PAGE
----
Newspaper article St Louis Post-Dispatch (MO)

Streets Can Set Tone for Cities

Newspaper article St Louis Post-Dispatch (MO)

Streets Can Set Tone for Cities

Article excerpt

The streets are filled with students, young people, tourists and others.

On this afternoon they fill the streets of Cambridge, this home to five major educational institutions, including Harvard and Radcliffe. Guys with baggy shorts, earrings and blond hair with auburn roots. Women who've adopted the Sinead O'Connor buzz look, complete with T-shirts, jeans and sweaters tied fashionably around their waists. A street vendor selling a dozen types of smoked wurst.

The streets are filled with entertainment.

"Boom-boppa-boom-boppa-boom-ba-boom-ba-ba-boom!"

Each sound fires off like individual cracks of thunder as two young men with drumsticks play upside down white plastic buckets to the delight of an appreciative crowd. Around the corner a blind woman plays a guitar and sings Gilbert O'Sullivan's 1972 classic, "Alone Again Naturally." A block away a man is playing guitar and singing songs in French. Two blocks away, a couple of young men are displaying their juggling talents with bowling pins as a small group circles and applauds.

There's no shortage of fun things here to tease the ears, tempt the eyes and tickle the nose.

The streets are filled with unusual people.

A bearded man who looks to be in his early 40s is dressed up in an Uncle Sam outfit - without shoes - as he sells handmade puppets. He performs a puppet show, and he takes a survey each day of those who stop by. Today's question: "Legalize hemp?" A woman in a tie-dyed dress dances around and around to taped music by the Grateful Dead.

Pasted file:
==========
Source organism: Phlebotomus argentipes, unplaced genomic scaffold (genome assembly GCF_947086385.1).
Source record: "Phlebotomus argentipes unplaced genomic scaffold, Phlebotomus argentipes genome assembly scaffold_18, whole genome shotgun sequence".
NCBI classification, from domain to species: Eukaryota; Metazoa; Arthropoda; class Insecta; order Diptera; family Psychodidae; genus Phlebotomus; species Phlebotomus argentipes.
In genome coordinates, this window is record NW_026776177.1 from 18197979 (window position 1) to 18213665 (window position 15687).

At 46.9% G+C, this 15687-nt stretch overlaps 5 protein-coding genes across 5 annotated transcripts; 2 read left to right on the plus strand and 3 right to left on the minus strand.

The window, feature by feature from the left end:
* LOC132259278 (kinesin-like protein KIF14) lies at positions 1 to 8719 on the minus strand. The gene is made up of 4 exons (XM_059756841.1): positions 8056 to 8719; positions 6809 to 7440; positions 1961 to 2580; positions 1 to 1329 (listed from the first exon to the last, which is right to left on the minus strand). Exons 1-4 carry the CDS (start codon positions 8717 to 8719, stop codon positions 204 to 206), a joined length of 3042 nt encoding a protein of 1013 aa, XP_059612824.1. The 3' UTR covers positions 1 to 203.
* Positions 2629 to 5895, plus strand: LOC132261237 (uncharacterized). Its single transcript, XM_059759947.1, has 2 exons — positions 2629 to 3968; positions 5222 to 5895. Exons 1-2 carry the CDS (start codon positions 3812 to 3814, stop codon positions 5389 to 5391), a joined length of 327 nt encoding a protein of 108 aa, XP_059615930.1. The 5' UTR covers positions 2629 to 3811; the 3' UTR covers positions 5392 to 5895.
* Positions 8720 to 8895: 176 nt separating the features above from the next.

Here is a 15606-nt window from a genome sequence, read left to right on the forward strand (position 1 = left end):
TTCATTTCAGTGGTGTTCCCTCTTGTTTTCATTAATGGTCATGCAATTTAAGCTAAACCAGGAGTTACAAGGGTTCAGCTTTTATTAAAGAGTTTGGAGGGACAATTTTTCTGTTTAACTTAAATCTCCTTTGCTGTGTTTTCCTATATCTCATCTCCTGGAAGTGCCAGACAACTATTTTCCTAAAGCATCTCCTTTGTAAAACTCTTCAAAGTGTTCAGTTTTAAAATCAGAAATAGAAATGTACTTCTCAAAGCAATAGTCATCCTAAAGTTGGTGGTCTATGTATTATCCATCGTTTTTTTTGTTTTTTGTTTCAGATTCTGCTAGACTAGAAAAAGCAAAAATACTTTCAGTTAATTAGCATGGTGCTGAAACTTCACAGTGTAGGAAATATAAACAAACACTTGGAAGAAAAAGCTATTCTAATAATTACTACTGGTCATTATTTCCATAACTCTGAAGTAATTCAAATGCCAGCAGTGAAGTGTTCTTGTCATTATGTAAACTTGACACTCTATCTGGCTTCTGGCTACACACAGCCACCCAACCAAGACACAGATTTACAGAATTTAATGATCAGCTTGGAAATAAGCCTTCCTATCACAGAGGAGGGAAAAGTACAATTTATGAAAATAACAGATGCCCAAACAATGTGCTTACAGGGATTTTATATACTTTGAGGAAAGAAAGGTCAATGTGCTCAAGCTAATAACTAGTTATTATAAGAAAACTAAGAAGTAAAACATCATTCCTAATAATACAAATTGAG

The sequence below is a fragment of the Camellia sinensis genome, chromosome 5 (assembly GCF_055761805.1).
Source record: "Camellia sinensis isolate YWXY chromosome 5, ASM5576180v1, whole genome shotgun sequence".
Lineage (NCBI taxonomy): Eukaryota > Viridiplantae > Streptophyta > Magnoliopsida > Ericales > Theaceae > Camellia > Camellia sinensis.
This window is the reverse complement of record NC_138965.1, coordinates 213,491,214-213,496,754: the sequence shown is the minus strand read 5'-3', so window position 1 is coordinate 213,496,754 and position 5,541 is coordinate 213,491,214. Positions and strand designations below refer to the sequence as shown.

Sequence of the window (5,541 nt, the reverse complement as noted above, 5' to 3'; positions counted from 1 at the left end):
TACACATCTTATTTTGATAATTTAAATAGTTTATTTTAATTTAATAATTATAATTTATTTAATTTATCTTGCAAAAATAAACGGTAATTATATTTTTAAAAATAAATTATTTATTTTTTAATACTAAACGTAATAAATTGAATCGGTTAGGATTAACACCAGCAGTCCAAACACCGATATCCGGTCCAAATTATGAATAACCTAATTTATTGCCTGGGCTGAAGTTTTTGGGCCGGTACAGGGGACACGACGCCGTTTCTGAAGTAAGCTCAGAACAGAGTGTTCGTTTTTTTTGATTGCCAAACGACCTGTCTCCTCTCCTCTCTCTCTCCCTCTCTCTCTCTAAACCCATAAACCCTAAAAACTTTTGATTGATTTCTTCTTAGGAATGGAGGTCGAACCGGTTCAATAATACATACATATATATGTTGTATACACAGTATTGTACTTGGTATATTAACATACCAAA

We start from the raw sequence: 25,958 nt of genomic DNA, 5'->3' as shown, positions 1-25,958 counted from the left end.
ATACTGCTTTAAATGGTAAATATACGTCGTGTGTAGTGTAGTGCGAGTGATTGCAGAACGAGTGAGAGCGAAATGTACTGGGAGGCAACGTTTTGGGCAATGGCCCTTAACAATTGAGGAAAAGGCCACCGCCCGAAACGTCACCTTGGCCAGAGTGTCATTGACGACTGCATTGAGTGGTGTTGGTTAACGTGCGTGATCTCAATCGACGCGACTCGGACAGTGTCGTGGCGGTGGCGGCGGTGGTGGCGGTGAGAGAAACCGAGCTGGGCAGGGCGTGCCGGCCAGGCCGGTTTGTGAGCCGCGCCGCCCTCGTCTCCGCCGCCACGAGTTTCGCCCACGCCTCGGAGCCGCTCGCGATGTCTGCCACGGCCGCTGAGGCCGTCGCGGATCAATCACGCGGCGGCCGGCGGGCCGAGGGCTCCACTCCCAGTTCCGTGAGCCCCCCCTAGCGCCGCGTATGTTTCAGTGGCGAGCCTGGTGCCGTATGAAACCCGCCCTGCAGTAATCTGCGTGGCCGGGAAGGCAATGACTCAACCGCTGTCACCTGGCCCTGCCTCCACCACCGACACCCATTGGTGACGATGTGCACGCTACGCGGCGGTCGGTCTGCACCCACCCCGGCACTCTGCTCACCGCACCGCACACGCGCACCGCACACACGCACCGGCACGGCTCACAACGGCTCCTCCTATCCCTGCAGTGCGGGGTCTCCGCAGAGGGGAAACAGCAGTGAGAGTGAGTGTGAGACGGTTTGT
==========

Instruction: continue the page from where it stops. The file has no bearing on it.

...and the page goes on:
These streets are alive. People are in constant motion, partaking of all these streets have to offer. The people who populate these streets add color to the colorless, life to the lifeless.

The streets are filled with people who buy.

These streets are interesting. People walk along them to see what they can see. And as they walk along, they spend money. Restaurants and cafes along these streets do a brisk business at all hours of the day. Customers pop into newsstands, souvenir shops and bookstores. The color on these streets is the bait that lures the tourists out; the stores are the hooks that bag the catch. Before they even know what's happening, tourists pull out their wallets to buy T-shirts that say "Boston," coffee mugs that say "Harvard," and red, stuffed-animal lobsters that cost $25 each and say nothing at all. …

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